The specific aim of this stage is to manufacture Aluminum/Ceramic Foams. Two manufacturing processes will be used to produce the Aluminum/Ceramic composite Foams. One is powder metallurgical process. Aluminum alloy powders, flyash particles and Foaming agent particles (TiH2) will be used as starting materials in this process.
This process consists of four steps as preparing starting ingredients, mixing, forming of precursors, and heat treatment for Foaming. The schematic illustration of the manufacturing steps is shown in Fig. 2. The process begins with the mixing of starting materials of metal powders and Ceramic particles with a Foaming agent (titanium hydride), after which the mixture is compacted to yield a dense green precursor. In principle, the compaction can be done by any technique that ensures that the Foaming agent is embedded into the metal matrix without any notable residual open porosity.
Examples of such compaction methods are hot uniaxial or isostatic compression, rod extrusion or powder rolling. Compaction method is chosen depending on the required shape of the precursor material. In the present study, uniaxial compression and extrusion will be used because they are the most economical methods at the moment and are therefore the preferred ways. The manufacture of the precursor will be carried out very carefully because any residual porosity or other defects will lead to poor results in further processing.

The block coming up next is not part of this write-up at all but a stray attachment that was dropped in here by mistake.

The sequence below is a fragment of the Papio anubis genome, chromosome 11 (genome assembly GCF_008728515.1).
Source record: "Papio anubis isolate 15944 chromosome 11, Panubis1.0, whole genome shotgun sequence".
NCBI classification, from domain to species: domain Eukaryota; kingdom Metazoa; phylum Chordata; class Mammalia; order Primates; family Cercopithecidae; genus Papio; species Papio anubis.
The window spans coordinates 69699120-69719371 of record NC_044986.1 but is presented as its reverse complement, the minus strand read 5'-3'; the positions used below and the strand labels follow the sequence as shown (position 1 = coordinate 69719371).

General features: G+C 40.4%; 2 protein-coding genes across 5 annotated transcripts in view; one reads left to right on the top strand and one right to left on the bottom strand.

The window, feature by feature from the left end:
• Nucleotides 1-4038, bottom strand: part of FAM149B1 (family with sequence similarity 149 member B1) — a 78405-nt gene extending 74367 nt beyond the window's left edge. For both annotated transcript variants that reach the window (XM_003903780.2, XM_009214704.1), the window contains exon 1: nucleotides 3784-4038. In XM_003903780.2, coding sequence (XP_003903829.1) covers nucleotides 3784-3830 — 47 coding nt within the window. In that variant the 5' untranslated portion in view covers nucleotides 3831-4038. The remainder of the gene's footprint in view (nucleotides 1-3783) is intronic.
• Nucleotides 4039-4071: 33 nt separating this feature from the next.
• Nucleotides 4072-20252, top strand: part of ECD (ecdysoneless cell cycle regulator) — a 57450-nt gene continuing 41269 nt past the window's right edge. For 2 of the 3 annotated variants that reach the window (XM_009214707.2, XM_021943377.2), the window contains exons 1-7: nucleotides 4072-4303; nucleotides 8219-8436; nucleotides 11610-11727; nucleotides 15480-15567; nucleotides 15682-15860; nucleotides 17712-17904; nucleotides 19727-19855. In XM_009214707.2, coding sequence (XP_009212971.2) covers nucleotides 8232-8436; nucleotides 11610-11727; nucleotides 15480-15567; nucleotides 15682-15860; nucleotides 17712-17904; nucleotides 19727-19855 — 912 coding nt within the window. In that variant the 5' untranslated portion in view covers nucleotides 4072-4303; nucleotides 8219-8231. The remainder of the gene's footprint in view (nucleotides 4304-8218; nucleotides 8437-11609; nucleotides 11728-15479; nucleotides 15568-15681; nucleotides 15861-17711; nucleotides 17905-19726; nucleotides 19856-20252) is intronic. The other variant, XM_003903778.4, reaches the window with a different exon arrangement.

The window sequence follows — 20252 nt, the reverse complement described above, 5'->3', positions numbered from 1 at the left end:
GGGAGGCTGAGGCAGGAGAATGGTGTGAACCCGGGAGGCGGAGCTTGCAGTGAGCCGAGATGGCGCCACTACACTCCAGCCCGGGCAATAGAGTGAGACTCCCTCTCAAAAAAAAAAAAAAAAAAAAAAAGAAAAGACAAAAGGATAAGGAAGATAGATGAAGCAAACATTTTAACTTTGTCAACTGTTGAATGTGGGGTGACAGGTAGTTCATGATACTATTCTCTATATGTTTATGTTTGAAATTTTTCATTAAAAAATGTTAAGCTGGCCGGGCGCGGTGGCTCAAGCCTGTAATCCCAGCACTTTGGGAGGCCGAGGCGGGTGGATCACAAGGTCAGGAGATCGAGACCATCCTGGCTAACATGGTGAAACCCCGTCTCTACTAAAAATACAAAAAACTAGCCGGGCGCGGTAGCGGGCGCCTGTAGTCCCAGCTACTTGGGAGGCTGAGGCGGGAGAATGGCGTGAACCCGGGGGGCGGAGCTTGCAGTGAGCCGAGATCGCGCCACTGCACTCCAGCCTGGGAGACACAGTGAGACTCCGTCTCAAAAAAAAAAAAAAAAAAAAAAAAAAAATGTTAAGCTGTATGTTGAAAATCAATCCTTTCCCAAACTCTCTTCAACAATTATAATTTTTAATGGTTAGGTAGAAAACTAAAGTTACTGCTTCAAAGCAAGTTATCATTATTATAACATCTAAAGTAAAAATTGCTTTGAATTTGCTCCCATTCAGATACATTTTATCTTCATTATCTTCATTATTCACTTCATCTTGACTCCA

Fig. 2 Schematic illustration of the experimental procedures for the powder metallurgical process
Heat treatment at temperatures near the melting point of the matrix material is the following step. The Foaming agent titanium hydride, which is homogeneously distributed within the dense metallic matrix, begins to decompose at 465oC. The released gas forces the compacted precursor material to expand, thus forming its highly porous structure.
The time needed for full expansion depends on the temperature and the size of the precursor and ranges from a few seconds to several minutes. The degree of maximum expansion, and therefore, the density of the solid metal/Ceramic composite Foam, can be controlled by adjusting the content of Foaming agent and several other Foaming parameters, such as temperature and heating rates. In the present study, Aluminum alloys and various contents of Ceramic particles and Foaming agent will be selected for obtaining the optimum porous structure and mechanical properties.
Another process is the so-called gas-injection process . The schematic illustration is shown in Fig. 3. Pure liquid metals cannot easily be caused to Foam by bubbling a gas into them. Drainage of liquid down the walls of the bubbles usually occurs too quickly to create a Foam that remains stable long enough to solidify. However, 10-30% of small flyash particles raises the viscosity of the Aluminum melt and impedes drainage in the bubble membrane, stabilizing the Foam. In this project, Aluminum/Ceramic composite Foams will also be produced by this process. However, tubular component structures of Foam filling tubes or frames cannot be produced directly by this process. Composite Foams produced by this process will be machined to the shape to match that of the outside tube or frame. Adhesive will be used to bond the Foam and the tube or frame together.
The mechanical properties and the energy absorption capability of the tubular component filled with Foams produced by the two processes will be evaluated and compared. The best combination of the tube and Foam will be developed based on the research of this project.
Fig. 3 Schematic illustration of the manufacturing process of a composite Foam by gas-injection method.